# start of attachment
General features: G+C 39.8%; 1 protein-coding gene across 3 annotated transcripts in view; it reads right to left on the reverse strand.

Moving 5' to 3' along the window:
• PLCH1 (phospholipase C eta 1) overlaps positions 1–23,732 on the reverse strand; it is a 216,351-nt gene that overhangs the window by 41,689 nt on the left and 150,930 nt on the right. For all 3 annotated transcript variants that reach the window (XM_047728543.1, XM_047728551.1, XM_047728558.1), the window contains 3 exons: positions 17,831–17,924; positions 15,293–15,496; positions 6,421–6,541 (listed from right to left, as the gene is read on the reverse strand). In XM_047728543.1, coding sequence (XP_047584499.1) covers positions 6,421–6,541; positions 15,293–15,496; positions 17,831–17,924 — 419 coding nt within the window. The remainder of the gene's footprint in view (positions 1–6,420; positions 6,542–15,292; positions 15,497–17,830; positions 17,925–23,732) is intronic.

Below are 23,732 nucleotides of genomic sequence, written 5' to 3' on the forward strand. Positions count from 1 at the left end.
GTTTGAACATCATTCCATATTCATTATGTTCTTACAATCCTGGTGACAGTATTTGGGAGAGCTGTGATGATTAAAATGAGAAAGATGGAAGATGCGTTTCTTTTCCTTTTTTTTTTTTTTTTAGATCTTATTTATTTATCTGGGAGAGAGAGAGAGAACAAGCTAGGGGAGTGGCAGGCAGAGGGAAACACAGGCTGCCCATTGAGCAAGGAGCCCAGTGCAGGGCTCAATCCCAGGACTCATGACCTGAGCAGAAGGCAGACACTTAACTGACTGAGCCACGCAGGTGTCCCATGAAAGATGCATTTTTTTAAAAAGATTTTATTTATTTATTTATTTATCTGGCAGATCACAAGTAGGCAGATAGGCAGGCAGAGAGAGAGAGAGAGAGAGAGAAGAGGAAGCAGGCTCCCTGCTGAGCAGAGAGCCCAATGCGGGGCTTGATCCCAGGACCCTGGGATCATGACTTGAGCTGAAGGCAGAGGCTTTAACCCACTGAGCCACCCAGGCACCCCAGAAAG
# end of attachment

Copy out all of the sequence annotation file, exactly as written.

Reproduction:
General features: G+C 39.8%; 1 protein-coding gene across 3 annotated transcripts in view; it reads right to left on the reverse strand.

Moving 5' to 3' along the window:
• PLCH1 (phospholipase C eta 1) overlaps positions 1–23,732 on the reverse strand; it is a 216,351-nt gene that overhangs the window by 41,689 nt on the left and 150,930 nt on the right. For all 3 annotated transcript variants that reach the window (XM_047728543.1, XM_047728551.1, XM_047728558.1), the window contains 3 exons: positions 17,831–17,924; positions 15,293–15,496; positions 6,421–6,541 (listed from right to left, as the gene is read on the reverse strand). In XM_047728543.1, coding sequence (XP_047584499.1) covers positions 6,421–6,541; positions 15,293–15,496; positions 17,831–17,924 — 419 coding nt within the window. The remainder of the gene's footprint in view (positions 1–6,420; positions 6,542–15,292; positions 15,497–17,830; positions 17,925–23,732) is intronic.

Below are 23,732 nucleotides of genomic sequence, written 5' to 3' on the forward strand. Positions count from 1 at the left end.
GTTTGAACATCATTCCATATTCATTATGTTCTTACAATCCTGGTGACAGTATTTGGGAGAGCTGTGATGATTAAAATGAGAAAGATGGAAGATGCGTTTCTTTTCCTTTTTTTTTTTTTTTTAGATCTTATTTATTTATCTGGGAGAGAGAGAGAGAACAAGCTAGGGGAGTGGCAGGCAGAGGGAAACACAGGCTGCCCATTGAGCAAGGAGCCCAGTGCAGGGCTCAATCCCAGGACTCATGACCTGAGCAGAAGGCAGACACTTAACTGACTGAGCCACGCAGGTGTCCCATGAAAGATGCATTTTTTTAAAAAGATTTTATTTATTTATTTATTTATCTGGCAGATCACAAGTAGGCAGATAGGCAGGCAGAGAGAGAGAGAGAGAGAGAGAAGAGGAAGCAGGCTCCCTGCTGAGCAGAGAGCCCAATGCGGGGCTTGATCCCAGGACCCTGGGATCATGACTTGAGCTGAAGGCAGAGGCTTTAACCCACTGAGCCACCCAGGCACCCCAGAAAG